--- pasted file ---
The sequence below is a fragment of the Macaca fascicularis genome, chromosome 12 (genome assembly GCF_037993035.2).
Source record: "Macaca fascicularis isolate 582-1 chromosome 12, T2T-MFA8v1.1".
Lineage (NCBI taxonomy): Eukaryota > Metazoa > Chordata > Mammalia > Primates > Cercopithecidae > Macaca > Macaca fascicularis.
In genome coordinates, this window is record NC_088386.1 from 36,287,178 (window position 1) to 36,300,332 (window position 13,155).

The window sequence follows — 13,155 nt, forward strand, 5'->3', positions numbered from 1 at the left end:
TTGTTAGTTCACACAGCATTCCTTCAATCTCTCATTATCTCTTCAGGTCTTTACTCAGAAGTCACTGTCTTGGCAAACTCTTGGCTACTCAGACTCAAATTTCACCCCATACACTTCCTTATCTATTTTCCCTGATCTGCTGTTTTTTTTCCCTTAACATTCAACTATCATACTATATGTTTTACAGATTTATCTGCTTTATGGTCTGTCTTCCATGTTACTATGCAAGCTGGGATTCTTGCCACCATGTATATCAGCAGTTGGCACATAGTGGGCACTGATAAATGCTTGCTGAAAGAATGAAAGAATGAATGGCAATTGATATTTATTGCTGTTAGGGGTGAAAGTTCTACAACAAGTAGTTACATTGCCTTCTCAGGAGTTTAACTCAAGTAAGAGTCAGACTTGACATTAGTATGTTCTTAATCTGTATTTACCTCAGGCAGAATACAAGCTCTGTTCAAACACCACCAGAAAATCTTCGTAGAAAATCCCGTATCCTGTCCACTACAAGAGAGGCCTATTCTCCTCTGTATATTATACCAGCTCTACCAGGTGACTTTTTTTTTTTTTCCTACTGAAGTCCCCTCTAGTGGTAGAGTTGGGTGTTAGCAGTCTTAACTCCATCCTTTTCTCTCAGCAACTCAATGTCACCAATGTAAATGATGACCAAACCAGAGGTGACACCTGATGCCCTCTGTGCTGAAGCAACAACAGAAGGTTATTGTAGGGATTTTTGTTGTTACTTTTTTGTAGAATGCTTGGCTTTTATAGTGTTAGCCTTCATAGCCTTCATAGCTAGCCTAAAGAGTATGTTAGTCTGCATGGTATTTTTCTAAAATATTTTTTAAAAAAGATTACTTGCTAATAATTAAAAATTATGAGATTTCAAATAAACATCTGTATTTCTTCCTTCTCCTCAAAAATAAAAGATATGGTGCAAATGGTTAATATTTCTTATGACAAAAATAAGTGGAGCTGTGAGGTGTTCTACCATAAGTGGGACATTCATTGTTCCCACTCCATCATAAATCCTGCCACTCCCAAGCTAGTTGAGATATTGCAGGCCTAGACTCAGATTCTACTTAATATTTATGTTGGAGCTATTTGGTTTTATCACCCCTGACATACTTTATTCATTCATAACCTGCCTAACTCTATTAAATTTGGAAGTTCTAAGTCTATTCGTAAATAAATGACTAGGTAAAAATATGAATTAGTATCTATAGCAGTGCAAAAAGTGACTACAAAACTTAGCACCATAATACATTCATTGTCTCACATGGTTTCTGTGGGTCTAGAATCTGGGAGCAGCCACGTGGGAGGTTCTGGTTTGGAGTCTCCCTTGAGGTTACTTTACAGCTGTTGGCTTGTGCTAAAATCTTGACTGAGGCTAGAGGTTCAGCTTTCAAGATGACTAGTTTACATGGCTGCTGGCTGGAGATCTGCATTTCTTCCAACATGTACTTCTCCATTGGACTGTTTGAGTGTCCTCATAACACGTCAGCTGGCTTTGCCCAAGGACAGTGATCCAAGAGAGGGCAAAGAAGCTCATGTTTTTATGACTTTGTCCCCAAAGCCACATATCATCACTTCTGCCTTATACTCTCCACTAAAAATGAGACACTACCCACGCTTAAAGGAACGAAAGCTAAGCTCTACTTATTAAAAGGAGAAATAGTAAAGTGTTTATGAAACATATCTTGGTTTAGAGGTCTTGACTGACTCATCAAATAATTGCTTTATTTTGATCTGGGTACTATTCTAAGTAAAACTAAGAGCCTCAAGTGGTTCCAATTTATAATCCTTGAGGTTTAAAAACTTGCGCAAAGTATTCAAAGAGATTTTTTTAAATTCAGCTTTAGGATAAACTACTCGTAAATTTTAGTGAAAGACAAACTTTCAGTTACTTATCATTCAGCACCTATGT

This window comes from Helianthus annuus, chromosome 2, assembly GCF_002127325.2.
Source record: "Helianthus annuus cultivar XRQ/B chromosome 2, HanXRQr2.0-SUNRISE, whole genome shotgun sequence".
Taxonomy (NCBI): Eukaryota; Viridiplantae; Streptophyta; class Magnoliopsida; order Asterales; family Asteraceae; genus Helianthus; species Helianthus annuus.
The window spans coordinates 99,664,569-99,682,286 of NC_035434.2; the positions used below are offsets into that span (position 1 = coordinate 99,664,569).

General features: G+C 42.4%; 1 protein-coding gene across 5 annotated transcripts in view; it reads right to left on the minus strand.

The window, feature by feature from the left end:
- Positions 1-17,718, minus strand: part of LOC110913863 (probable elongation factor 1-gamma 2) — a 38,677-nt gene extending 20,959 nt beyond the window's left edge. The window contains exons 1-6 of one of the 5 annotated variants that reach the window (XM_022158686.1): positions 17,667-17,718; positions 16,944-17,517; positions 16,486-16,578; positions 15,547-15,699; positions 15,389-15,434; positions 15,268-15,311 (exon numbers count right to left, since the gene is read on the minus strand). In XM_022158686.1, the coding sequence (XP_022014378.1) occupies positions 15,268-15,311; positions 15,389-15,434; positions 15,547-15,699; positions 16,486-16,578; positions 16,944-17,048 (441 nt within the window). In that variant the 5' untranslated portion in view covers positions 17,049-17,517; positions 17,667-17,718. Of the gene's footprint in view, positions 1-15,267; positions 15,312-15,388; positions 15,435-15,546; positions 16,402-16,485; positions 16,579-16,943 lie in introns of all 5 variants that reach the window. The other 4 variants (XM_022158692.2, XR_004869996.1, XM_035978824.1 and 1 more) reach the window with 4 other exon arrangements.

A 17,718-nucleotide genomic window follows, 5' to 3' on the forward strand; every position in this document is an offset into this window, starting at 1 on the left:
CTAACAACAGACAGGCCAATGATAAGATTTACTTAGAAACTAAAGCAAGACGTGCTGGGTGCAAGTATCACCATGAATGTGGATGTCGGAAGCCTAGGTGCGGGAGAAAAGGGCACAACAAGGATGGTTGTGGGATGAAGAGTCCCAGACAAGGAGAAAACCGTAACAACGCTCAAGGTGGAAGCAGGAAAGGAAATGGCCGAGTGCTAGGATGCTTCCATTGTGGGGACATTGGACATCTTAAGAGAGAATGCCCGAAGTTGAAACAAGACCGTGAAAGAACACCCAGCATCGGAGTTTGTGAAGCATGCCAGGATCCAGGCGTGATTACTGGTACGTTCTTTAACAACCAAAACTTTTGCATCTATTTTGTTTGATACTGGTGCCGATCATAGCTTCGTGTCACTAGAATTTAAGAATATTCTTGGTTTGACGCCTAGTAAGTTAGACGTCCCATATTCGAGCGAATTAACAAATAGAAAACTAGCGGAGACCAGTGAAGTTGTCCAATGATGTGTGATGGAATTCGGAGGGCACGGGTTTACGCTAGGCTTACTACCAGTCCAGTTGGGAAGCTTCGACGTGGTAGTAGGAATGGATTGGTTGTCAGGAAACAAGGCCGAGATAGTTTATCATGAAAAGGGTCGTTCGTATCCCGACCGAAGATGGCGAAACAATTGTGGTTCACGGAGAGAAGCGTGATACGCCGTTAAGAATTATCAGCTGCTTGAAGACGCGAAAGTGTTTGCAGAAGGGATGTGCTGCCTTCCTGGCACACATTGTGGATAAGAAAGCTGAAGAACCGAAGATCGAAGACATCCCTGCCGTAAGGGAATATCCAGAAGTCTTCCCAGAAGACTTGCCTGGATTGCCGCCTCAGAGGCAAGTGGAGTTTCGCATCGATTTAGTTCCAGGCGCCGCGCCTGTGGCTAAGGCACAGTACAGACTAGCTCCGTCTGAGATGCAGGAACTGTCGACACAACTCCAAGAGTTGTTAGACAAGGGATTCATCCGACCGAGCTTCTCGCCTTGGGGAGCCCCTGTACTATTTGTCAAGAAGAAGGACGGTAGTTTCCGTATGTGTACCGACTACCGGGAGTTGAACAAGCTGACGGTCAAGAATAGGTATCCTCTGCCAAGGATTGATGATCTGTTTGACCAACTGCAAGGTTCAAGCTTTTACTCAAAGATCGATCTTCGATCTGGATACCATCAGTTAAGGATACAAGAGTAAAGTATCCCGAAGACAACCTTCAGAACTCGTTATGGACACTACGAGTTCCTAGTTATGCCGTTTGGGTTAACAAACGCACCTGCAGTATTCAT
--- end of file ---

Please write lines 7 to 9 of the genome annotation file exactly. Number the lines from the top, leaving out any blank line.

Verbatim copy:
This window comes from Helianthus annuus, chromosome 2, assembly GCF_002127325.2.
Source record: "Helianthus annuus cultivar XRQ/B chromosome 2, HanXRQr2.0-SUNRISE, whole genome shotgun sequence".
Taxonomy (NCBI): Eukaryota; Viridiplantae; Streptophyta; class Magnoliopsida; order Asterales; family Asteraceae; genus Helianthus; species Helianthus annuus.